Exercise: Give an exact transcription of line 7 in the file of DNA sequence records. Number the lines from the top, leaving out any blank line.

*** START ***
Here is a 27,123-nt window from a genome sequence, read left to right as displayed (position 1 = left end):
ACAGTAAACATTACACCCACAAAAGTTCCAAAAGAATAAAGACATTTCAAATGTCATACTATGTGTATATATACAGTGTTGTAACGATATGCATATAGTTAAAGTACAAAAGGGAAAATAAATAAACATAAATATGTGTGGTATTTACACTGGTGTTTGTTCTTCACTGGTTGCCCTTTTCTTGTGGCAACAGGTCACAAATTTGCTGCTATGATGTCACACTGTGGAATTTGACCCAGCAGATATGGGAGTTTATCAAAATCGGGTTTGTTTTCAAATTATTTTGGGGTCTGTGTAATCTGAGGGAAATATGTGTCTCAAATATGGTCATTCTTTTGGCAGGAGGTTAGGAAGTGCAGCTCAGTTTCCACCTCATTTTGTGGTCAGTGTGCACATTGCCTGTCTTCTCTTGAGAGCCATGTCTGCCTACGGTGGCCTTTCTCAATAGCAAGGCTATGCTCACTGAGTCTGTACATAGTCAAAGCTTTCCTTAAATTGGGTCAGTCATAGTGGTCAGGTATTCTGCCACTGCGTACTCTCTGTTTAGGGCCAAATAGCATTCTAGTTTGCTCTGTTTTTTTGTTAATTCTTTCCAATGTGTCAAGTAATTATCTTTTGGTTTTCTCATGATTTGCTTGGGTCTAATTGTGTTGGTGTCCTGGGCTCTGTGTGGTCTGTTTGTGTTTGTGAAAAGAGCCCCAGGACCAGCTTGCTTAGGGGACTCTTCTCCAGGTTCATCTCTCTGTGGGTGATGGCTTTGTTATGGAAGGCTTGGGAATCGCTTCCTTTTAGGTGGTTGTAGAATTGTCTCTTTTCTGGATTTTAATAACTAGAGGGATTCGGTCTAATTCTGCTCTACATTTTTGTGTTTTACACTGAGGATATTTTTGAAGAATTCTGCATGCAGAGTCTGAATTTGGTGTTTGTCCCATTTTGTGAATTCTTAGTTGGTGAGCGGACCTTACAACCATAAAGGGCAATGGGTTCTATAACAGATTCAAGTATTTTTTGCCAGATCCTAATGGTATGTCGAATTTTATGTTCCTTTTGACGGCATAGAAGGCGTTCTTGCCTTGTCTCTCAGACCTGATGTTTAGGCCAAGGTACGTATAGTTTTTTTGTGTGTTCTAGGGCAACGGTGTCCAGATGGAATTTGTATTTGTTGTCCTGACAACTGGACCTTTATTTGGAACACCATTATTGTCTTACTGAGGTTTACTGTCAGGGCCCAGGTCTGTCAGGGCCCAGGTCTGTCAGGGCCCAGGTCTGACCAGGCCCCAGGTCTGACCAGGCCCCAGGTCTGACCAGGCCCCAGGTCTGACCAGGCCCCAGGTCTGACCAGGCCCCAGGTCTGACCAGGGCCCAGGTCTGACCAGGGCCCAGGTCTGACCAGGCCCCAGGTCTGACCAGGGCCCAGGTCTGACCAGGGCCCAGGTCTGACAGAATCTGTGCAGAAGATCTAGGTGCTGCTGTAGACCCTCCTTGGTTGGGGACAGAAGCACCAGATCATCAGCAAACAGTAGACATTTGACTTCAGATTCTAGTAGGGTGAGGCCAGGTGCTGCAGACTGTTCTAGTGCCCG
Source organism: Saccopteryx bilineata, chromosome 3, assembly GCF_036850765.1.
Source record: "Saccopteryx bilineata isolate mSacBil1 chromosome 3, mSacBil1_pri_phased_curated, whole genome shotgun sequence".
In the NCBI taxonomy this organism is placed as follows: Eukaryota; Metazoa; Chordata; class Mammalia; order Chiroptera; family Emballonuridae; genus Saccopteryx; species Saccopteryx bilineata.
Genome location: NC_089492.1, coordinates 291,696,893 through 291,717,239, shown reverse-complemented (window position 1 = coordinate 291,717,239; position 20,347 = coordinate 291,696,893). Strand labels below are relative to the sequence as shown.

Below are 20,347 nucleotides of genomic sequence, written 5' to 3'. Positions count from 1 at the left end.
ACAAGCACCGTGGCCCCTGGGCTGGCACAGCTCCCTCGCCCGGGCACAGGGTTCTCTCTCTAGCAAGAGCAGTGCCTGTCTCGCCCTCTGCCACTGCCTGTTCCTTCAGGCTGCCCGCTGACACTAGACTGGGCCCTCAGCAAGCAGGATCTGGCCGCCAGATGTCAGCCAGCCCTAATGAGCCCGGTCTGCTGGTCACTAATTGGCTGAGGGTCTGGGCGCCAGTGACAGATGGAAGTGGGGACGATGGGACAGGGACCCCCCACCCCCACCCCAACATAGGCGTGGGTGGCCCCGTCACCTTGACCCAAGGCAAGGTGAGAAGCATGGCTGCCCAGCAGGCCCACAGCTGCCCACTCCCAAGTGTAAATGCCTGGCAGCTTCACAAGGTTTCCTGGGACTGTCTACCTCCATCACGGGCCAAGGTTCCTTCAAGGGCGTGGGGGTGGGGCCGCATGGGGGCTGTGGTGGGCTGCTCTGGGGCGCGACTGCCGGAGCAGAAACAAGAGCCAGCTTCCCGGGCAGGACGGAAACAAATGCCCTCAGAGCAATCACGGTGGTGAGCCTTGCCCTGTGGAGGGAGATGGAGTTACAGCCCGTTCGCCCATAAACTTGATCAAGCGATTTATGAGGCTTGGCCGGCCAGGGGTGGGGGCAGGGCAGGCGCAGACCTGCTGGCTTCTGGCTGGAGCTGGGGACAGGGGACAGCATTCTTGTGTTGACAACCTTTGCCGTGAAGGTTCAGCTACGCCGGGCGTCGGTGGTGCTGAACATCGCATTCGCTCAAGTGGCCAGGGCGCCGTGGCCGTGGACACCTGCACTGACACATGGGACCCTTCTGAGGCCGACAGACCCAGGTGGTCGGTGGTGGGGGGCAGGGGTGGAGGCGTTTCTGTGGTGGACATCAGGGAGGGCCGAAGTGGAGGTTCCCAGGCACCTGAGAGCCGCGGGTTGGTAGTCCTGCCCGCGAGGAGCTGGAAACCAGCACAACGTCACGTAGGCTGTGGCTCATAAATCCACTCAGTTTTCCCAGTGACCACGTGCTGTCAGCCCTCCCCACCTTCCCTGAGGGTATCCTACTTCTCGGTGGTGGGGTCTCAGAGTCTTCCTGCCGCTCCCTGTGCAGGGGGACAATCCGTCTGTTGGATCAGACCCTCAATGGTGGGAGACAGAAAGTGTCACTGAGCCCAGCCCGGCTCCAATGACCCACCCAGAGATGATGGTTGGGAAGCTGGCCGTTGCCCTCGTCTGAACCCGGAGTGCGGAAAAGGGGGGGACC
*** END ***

Below are 20,347 nucleotides of genomic sequence, written 5' to 3'. Positions count from 1 at the left end.